Gauguin’s Little Cat at a Bowl from 1888 shows a kitten who has half-climbed into a bowl on a table, which is covered with a squared cloth. Next to it is a pile of dark green fruit, and below those what could be the rear end of a mouse, or another item of fruit.

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Paul Gauguin (1848–1903), Ondine III (1889), gouache and watercolour on paper, 12 x 38 cm, Private collection. Wikimedia Commons.

Gauguin continued to paint fans well into the 1890s, it appears. His Ondine III from 1889 was painted between his break-up with Vincent van Gogh in Arles and preparations for his trip to Tahiti. It bears a dedication to a Doctor Paulin, and is the third in his series of paintings of this water nymph frolicking in the waves.

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Paul Gauguin (1848–1903), Arearea (Joyfulness) II (1894), gouache and watercolour on linen, 57.2 x 85.1 cm, Museum of Fine Arts, Houston, TX. Wikimedia Commons.

The last of Gauguin’s painted fans which I have been able to locate was made following his return from Tahiti, when he continued to paint Tahitian motifs. Arearea (Joyfulness) II dates from 1894, two years after his original Arearea, and is an adaptation of its motif to the fan format.

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Anders Zorn (1860–1920), Bathers (1889), oil, 71.5 × 37.5 cm, Zornsamlingarna, Mora, Sweden. Wikimedia Commons.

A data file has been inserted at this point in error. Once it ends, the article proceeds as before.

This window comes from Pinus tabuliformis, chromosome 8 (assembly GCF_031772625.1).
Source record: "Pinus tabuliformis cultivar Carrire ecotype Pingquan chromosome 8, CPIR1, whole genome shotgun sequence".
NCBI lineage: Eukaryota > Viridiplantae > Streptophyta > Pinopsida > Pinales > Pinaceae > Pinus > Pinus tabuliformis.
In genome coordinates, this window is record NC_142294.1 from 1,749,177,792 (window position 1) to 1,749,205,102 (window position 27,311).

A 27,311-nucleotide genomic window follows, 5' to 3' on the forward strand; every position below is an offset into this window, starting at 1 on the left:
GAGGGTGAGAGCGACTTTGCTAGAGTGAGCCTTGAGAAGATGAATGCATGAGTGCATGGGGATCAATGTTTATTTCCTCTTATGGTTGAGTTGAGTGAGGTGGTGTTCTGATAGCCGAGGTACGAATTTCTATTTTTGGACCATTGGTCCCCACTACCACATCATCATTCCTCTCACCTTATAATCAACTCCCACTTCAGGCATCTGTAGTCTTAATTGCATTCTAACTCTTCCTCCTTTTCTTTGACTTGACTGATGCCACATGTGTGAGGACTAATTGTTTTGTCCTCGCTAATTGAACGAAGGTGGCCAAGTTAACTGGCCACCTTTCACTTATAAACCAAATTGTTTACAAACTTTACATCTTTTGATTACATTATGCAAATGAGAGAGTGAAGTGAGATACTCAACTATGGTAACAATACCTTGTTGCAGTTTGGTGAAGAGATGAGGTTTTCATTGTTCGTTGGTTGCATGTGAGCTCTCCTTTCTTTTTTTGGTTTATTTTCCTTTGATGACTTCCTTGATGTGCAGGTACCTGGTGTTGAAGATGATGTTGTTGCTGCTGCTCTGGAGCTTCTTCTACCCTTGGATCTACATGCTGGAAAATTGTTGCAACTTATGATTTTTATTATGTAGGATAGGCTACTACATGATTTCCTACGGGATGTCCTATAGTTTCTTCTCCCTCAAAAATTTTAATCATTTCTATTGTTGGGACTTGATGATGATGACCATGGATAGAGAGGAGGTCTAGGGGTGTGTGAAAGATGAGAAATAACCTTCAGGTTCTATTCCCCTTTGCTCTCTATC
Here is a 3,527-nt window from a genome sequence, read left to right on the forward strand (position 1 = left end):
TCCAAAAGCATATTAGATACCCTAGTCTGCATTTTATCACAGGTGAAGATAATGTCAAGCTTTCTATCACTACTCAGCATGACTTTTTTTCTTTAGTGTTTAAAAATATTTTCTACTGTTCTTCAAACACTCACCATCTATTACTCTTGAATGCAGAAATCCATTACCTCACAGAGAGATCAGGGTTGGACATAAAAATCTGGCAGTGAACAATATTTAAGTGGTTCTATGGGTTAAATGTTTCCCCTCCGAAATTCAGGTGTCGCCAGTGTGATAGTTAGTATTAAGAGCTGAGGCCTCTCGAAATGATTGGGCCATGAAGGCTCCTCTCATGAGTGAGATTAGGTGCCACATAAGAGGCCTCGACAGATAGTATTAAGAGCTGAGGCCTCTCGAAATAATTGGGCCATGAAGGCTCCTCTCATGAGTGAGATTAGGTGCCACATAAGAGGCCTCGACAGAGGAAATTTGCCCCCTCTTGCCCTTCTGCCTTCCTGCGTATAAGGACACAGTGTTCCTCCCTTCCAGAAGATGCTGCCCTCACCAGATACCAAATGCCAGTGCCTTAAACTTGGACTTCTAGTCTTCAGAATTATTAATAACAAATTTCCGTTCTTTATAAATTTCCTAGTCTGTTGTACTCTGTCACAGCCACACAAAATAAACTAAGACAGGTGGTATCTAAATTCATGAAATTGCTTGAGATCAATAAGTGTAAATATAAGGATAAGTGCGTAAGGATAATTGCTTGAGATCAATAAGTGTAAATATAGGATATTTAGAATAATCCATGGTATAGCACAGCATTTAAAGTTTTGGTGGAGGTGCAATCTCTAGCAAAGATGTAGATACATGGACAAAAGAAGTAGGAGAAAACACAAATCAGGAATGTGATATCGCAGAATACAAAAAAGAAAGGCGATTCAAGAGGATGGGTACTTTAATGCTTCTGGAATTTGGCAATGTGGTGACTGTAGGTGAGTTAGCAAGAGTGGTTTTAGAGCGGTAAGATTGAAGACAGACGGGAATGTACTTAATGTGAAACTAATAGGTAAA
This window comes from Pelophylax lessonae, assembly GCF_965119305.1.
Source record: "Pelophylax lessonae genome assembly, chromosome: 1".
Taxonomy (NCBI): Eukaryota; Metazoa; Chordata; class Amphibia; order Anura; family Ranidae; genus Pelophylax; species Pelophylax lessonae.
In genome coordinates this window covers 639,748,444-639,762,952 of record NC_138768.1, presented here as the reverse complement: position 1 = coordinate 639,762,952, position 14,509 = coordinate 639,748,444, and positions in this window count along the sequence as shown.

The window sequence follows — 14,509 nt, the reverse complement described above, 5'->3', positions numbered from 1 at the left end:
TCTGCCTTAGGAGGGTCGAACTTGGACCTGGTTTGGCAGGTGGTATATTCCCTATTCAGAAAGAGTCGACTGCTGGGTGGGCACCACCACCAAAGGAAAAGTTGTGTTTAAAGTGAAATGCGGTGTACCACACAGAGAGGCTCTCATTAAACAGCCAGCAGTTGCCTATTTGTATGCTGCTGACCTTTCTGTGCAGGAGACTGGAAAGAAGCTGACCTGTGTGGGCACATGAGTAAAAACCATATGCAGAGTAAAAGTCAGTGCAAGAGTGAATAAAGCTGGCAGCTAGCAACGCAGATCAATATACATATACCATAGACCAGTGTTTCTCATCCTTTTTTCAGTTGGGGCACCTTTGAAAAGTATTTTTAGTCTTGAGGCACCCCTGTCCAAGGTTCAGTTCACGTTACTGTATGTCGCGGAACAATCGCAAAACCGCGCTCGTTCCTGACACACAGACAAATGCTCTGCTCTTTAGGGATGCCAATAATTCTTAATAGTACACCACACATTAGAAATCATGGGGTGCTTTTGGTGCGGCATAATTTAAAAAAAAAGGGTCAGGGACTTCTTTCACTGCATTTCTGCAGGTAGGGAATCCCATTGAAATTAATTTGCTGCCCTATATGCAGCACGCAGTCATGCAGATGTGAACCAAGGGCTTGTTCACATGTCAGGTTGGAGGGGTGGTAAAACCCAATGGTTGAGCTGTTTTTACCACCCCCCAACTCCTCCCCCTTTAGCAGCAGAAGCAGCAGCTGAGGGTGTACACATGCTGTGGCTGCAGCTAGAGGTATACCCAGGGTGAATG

A few other artists continued to paint fans too. The Swedish painter Anders Zorn perhaps inevitably chose this pair of Bathers in 1889, the year of his great success at the Exposition Universelle in Paris. This is one of the few fan paintings by major artists which bears the marks for folding and mounting in the slats of a real fan.

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Charles Conder (1868-1909), untitled (c 1890), sanguine, dimensions and location unknown. Wikimedia Commons.

In about 1890, when he was studying in Europe, the Australian Impressionist Charles Conder painted this unusual fan in sanguine, a red hard pastel stick used to model tone in studies for finished works. This is pictured in an early biography of Conder, but I’ve been unable to discover anything more about it.

By the end of the nineteenth century, fan painting seems to have died out among major artists. My last example, though, comes from the little-known Anglo-French Symbolist painter Louis Welden Hawkins.

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Louis Welden Hawkins (1849–1910), Fan (1905), gouache on paper, 22.8 × 28 cm, Private collection. Wikimedia Commons.

Like Degas and Pissarro before him, at the start of the twentieth century Hawkins turned to making masks and fans in a bid to augment his family’s income. These proved most popular at the World Exhibition of 1900, and is exemplified in this non-folding Fan from 1905. His art nouveau style was seen as very fashionable at the time.

Sadly, painted fans never seem to have regained the popularity which they enjoyed during the 1880s. For a brief period then, several major artists created some wonderful examples of this unusual type of painting.